A Wall Street Journal report claims that Rosmah Mansor possessed extensive influence over decisions made by her husband Najib Abdul Razak when he was prime minister.
The report described her as a "forceful first lady" whose opinions often prevailed over the "less decisive Najib" and that they remained a "devoted couple."
"When Lee Kuan Yew, the founding father of Singapore, met Najib in 2009, Lee asked that Rosmah also attend, commenting to Singapore media that he'd heard the pair worked as a team," read the report.
The report claimed that Najib appeared to be "only partly in the loop" over the 1MDB affair, which has been the subject of investigations both in Malaysia and abroad.
"The wife had more of a picture than the husband," said WSJ, quoting a person allegedly regarded by US investigators as having a central role in the alleged 1MDB fraud.
The report claimed that Najib wanted to resign in 2016 over investigations into 1MDB but Rosmah disagreed and instead tried to stop investigations.
At the time, the US Department of Justice revealed that it was pursuing 1MDB-linked assets which were allegedly bought with misappropriated funds.
"One (source) said Rosmah urged him (Najib) to stand firm, calling the affair a 'test from Allah,' and that she helped lead efforts to block investigations in Malaysia.
"Last year, Rosmah helped hire American lobbyists to urge the DOJ to drop its probes of 1MDB, said a person familiar with the outreach.
"This person said Rosmah dialled into one meeting between the lobbyists and Malaysia’s ambassador to the US," read the report.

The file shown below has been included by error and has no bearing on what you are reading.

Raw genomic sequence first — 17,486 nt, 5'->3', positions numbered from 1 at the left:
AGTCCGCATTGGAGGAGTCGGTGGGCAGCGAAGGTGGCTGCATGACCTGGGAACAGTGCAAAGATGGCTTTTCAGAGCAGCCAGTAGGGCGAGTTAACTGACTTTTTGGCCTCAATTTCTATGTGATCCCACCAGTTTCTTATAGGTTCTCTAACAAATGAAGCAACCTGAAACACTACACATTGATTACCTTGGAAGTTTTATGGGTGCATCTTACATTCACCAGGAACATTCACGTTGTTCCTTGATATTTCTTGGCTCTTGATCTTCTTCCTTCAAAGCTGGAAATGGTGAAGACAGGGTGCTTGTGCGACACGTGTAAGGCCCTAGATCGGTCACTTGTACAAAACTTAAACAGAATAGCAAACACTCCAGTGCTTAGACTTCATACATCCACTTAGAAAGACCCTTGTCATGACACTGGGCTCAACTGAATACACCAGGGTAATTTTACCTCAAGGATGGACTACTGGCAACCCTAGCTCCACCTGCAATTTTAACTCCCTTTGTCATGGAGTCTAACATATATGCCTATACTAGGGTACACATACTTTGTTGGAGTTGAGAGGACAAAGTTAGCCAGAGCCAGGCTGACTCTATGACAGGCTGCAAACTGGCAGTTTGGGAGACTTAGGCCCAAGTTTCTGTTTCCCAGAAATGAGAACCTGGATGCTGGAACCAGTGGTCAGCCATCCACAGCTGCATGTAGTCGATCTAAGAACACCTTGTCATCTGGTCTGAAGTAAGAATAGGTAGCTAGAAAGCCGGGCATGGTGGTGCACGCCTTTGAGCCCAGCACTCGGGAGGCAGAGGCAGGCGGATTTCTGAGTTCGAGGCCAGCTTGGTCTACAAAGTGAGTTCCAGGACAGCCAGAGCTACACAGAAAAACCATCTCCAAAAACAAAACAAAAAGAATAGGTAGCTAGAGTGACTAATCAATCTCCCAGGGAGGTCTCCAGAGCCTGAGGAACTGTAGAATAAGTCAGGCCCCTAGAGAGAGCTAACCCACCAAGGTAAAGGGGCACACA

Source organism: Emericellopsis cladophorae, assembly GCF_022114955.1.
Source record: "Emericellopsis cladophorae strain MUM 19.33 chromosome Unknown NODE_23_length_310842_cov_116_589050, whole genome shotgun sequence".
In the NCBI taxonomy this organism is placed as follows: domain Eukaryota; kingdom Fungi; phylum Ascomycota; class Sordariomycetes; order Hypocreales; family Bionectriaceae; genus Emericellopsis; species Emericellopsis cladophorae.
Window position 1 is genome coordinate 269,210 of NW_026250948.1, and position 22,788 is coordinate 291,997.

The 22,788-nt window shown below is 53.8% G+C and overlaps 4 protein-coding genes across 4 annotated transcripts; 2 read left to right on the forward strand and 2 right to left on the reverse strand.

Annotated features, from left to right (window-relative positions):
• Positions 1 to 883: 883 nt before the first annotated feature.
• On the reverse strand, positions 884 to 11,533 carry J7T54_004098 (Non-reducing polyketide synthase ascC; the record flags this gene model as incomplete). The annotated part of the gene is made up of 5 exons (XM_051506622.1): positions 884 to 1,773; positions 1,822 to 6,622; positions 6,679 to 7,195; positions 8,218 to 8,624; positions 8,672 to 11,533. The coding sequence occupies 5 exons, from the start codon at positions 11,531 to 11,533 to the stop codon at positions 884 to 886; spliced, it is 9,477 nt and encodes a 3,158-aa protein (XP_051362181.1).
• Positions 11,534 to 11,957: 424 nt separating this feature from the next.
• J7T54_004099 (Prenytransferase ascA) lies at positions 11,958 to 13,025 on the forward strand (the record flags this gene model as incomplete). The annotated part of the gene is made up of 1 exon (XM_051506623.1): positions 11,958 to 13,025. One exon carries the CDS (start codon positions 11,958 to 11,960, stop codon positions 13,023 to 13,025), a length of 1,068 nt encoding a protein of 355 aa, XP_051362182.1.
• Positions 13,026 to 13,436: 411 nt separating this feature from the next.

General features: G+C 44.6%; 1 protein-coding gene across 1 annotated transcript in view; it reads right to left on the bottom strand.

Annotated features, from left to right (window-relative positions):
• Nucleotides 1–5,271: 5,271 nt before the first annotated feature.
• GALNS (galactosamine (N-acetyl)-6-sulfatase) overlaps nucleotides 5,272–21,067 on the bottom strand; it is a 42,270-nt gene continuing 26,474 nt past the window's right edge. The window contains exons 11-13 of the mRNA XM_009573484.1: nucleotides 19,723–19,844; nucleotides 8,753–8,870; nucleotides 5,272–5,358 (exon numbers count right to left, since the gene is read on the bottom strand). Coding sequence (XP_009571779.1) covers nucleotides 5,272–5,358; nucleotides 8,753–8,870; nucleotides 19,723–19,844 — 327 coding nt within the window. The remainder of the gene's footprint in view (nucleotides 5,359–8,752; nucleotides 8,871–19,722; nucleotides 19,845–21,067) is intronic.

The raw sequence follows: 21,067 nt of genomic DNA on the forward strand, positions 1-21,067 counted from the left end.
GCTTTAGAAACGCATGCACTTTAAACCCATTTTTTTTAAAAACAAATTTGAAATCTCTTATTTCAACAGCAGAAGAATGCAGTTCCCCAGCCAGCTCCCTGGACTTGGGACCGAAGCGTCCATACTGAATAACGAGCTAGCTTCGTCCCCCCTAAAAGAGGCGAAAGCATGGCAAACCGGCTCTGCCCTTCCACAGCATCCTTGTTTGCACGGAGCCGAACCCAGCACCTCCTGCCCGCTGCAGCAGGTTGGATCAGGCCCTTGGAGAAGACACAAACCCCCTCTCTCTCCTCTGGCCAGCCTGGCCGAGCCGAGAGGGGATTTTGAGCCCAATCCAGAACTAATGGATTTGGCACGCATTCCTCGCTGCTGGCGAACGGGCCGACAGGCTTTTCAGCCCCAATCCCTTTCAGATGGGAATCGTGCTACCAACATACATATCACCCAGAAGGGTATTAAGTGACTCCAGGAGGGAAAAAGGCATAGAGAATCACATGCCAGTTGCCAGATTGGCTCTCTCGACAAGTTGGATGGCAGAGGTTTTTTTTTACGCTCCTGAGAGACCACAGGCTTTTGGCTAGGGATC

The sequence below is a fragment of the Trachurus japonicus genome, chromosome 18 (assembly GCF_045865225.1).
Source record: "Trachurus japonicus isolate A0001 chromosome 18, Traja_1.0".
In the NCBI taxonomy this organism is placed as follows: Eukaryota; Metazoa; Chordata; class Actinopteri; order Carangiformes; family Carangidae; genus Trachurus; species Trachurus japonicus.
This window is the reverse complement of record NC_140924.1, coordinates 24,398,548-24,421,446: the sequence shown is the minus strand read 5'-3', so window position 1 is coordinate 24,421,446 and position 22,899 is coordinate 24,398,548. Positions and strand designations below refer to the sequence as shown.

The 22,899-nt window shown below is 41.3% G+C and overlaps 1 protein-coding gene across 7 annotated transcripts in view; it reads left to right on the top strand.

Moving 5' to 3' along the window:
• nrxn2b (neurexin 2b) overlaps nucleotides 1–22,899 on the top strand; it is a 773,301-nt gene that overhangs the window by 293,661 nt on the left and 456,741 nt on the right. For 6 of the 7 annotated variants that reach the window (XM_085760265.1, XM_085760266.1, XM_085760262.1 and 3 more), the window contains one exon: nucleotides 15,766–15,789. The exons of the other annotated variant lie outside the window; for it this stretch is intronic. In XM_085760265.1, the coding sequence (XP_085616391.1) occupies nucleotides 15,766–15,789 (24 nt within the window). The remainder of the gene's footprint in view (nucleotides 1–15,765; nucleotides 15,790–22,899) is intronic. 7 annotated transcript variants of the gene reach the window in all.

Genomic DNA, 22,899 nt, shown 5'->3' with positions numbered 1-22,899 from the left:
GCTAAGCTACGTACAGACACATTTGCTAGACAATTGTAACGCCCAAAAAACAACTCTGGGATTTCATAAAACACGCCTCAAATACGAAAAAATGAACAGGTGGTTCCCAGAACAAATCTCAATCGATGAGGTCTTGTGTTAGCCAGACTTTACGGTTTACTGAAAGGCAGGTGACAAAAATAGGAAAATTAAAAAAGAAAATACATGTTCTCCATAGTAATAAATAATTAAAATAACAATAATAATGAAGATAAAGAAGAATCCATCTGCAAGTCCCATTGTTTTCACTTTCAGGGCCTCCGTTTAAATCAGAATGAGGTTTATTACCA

According to WSJ, Rosmah did not respond to their requests for an interview while her lawyer declined to comment for the article.
The WSJ, again citing sources, said when domestic investigations on 1MDB began making progress in 2015, Rosmah had pushed the Prime Minister's Office to state it was in line with Najib's "legacy family assets".
This was followed by a response from Najib's four brothers who expressed concern over that statement on inheritance.
"Rosmah reacted angrily, claiming the brothers would bring down the prime minister, said one family member," reported WSJ.
Speaking at an event in Najib's parliament stronghold of Pekan just three days before the May 9 general election, Rosmah denied that she was controlling her husband.
“I want to tell you, I have never interfered with his business, especially those relating to the government. I don’t understand why people still connect me with my husband’s duties.
“People are saying all sorts of things about me until people are scared of me. Just look at YouTube, all kinds of defamation are hurled at me, that's all they do,” she said.